… These days we actually even taught the reception staff, the pharmacists and other health care providers in this clinic of how to identify a potential violence victim and to directly refer the case to us. So now it has become a cooperative work. [HP09, Clinic Case Manager, Female]

However, referral of women from the clinic to the GBV focal points did not occur as anticipated as few accepted external referrals. Some women were restricted from travelling unaccompanied and there was immense stigma attached to seeing a psychologist (They get scared when they hear the word psychologist). Furthermore, women wished to keep their family intact and felt that external referral could compromise this. The workability of the care pathway required modification to designated roles. Subsequently, cases of domestic violence were maintained in the clinic where women’s encounters with the clinic case managers became the focus for therapeutic intervention. Their role in providing a first line response and onward referral was transformed into one that involved alleviating women’s psychological distress. The clinic became a space for respite where women could vent their frustrations and have someone (safely) bear witness to the violence they were experiencing (I was looking for people to hear me). Women described feeling comforted, but conceded there was little that the case managers could do beyond providing emotional support and safety advice if they chose not to be referred. Clinic case registers show that only 5 out of 18 documented cases accepted an external referral (i.e. outside the clinic).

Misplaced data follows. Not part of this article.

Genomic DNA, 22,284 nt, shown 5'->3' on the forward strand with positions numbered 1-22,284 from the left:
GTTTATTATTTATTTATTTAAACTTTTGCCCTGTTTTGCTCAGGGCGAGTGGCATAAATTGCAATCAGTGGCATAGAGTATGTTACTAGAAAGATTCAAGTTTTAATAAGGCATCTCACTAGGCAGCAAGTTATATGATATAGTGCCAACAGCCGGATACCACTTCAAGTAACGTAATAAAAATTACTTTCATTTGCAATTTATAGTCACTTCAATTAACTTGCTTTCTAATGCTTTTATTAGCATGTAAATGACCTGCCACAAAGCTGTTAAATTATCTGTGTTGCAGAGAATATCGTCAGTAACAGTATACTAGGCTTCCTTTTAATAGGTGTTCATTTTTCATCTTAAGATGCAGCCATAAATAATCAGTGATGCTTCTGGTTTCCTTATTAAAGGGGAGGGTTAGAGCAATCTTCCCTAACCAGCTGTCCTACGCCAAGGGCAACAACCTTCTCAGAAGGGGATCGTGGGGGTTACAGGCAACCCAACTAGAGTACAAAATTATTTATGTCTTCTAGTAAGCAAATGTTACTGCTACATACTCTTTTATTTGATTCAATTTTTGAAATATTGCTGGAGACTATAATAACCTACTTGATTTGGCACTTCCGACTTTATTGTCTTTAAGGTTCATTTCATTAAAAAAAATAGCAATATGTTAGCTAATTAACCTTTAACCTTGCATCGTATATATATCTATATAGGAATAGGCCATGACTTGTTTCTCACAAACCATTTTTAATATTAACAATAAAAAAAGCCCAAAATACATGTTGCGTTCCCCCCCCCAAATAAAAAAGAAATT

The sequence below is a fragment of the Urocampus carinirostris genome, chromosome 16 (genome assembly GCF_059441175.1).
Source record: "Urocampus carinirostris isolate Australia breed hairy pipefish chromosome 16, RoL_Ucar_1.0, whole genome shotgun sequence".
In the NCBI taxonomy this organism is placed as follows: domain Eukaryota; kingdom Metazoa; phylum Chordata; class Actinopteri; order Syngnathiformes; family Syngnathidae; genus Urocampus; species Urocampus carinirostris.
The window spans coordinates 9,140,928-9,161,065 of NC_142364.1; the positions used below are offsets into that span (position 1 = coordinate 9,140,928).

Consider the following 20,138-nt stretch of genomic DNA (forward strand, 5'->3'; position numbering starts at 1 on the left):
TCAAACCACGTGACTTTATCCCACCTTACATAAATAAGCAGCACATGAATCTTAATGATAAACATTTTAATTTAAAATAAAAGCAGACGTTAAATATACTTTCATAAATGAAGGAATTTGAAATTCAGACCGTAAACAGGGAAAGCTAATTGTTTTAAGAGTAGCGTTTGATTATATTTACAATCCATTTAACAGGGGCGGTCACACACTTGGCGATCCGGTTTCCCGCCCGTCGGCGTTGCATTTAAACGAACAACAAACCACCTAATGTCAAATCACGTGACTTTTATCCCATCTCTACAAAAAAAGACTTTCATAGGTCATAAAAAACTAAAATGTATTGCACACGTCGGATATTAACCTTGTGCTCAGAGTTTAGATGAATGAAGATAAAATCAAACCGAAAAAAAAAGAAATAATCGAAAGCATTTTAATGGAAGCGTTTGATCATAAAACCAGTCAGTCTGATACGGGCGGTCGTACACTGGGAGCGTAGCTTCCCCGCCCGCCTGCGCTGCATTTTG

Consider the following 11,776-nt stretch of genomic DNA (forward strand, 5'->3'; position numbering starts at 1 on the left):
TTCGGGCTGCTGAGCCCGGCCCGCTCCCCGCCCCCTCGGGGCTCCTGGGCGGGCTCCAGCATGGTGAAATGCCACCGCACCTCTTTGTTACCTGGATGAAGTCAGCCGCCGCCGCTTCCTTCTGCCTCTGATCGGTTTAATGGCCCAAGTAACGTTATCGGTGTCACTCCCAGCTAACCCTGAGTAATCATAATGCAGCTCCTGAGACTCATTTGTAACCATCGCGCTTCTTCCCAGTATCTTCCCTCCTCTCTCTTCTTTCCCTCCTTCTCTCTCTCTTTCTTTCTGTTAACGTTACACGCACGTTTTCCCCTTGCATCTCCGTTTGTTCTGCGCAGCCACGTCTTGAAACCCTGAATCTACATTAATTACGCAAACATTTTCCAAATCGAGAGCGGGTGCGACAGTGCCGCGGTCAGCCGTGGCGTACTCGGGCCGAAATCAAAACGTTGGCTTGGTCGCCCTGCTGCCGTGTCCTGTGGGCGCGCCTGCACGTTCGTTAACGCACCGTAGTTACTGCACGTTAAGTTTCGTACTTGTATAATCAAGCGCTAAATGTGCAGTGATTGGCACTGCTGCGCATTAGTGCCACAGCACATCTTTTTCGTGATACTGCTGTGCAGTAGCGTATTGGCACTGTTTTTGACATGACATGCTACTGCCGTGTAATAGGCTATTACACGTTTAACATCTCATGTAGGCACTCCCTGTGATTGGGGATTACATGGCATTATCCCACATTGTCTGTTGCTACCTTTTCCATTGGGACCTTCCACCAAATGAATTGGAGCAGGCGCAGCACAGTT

P: Before I talked to her, I felt strangled. I felt strangled like something was holding me around my neck. But after a little I started talking to her I was getting worked up. I wanted to cry and scream, and scream and scream [voice gets higher]. It’s not that I needed to talk, I needed to scream.

I: How do you feel now after you’ve spoke to … the nurses?

P: I feel like I’ve released a bit … my mental state is relieved. [SW02, Woman, 30 years]

… a pregnant woman with a broken leg due to abuse approached me in the clinic. I offered her referral, but she refused because she didn’t want to lose her kids. Most of the women in this society come to me just to speak out and just to feel like someone listens to them. So, we actually reach a dead end in the management process. The solution in my opinion is creating a national system to support abused women along with their children … and I repeat along with their children [HP10, Gynaecologist, Female]